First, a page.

Sir William Mulock, chancellor of the University of Toronto, and former Chief Justice of Canada, presented at these hearings a brief summarizing his study of the original trial. He characterized the evidence as inadequate and criticized the conduct of the trial judge.

Therefore, it appears that Dr. Levine was sentenced to prison, and to have remained with his internment a prisoner for nearly a year, because the trial judge and the Minister of Justice committed acts leading to a miscarriage of justice. They were enabled to act thus because the Defense of Canada Act, adopted in war hysteria, is harsh and undemocratic. Great Britain, closer than is Canada to the war’s dangers, has not found such laws necessary. For example, possession in Canada of Communist pamphlets freely printed in Britain is an offense, as is membership in the Communist Party. American scientists are well aware through reading Nature of the free and active discussions on Marxism, socialism and dialectical materialism which are engaging the interests of British scientists. It is ironical that Dr. Levine incurred the enmity of the Fascists interned in the camp so that he was in danger of physical harm, and was transferred to another camp by the authorities.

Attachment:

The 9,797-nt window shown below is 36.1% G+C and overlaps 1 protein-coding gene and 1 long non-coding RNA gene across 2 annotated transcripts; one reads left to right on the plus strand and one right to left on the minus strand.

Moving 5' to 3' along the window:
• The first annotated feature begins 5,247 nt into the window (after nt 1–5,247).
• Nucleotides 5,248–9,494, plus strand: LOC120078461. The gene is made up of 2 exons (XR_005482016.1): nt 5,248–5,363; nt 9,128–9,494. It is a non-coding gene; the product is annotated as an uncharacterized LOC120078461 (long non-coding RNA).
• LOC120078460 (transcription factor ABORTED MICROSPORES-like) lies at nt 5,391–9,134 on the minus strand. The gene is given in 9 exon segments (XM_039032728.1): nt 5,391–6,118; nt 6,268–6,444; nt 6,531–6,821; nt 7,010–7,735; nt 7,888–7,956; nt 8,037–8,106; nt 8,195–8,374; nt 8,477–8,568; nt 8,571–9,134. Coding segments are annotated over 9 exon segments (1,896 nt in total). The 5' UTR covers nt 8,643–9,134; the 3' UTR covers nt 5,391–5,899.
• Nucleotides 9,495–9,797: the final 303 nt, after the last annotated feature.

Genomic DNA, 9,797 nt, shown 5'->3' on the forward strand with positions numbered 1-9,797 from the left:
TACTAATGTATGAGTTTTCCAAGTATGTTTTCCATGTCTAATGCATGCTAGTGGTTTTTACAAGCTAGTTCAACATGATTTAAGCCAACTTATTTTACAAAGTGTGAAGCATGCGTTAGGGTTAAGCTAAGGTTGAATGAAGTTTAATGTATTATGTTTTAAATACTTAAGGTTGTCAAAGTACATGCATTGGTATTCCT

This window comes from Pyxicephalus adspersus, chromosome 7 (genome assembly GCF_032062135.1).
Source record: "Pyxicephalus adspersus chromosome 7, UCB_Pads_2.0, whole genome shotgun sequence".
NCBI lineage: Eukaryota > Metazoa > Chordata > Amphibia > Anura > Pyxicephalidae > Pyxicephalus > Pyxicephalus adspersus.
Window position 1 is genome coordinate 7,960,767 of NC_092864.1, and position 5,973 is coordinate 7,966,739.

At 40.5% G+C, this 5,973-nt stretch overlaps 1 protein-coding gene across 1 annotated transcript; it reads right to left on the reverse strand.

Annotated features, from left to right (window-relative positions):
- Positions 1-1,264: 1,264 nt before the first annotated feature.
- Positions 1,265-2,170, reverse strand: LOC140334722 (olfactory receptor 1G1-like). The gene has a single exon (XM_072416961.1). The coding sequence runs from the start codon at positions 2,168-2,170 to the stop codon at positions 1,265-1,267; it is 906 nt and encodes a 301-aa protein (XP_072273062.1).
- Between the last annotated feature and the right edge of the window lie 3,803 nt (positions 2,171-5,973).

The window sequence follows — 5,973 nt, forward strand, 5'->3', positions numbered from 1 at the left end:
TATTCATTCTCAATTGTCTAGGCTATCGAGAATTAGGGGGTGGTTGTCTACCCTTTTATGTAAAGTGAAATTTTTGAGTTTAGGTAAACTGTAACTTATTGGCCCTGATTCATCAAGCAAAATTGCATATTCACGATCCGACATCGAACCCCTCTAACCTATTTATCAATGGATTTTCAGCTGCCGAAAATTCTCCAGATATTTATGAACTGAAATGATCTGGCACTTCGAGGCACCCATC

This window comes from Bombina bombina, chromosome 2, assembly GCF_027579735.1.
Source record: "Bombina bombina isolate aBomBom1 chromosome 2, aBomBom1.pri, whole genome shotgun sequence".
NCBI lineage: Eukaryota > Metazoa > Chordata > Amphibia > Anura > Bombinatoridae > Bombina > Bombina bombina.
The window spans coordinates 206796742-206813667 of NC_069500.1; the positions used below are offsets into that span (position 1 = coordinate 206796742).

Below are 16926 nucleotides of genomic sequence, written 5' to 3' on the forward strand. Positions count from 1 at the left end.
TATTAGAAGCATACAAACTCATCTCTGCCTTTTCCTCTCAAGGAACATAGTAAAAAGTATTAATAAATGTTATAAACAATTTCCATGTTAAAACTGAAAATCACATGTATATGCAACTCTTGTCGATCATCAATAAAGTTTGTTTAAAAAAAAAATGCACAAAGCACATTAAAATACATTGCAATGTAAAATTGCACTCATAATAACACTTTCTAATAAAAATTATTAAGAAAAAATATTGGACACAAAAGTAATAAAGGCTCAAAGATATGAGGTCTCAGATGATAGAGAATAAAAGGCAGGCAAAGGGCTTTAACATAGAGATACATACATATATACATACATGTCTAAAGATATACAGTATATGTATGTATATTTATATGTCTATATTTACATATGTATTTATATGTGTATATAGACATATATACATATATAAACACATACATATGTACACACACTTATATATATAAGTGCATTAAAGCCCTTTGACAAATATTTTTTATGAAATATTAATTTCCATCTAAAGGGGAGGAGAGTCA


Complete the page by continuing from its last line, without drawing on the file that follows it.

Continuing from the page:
Dr. Levine’s devotion to his work is exemplified by the fact that he continued as best as he could under at times brutal treatment his research work in geophysics and practically completed the mathematical treatment of a complex problem in the theory of electrical transients as applied to the exploration of subsurface formations. He is now seeking reinstatement, which rests with the Board of Governors, is not yet assured in spite of support by eminent colleagues.

The injustice to which Dr. Levine has been subjected through a year of baseless imprisonment may be continued unless the pressure of scientific opinion is exerted in his behalf. The success of the previous efforts by scientists in obtaining Dr. Levine’s release augurs well for success in obtaining his reinstatement. The continuation of Dr. Levine’s scientific work is particularly important now, since his geophysical researches promise to contribute significantly to the success of the Canadian war efforts in the international fight against Fascism. The scientists of the United States, as citizens of a country which is also pledged to cooperation in this fight, have the right to expect that Dr. Levine’s training and abilities will be fully utilized by Canada in the aid of our joint efforts.

– Harry Grundfest, Office of the National Secretary of the American Association of Scientific Workers, Science. Published by the American Association for the Advancement of Science. Vol. 94, No. 2446 (Nov. 14, 1941). pp. 461-462.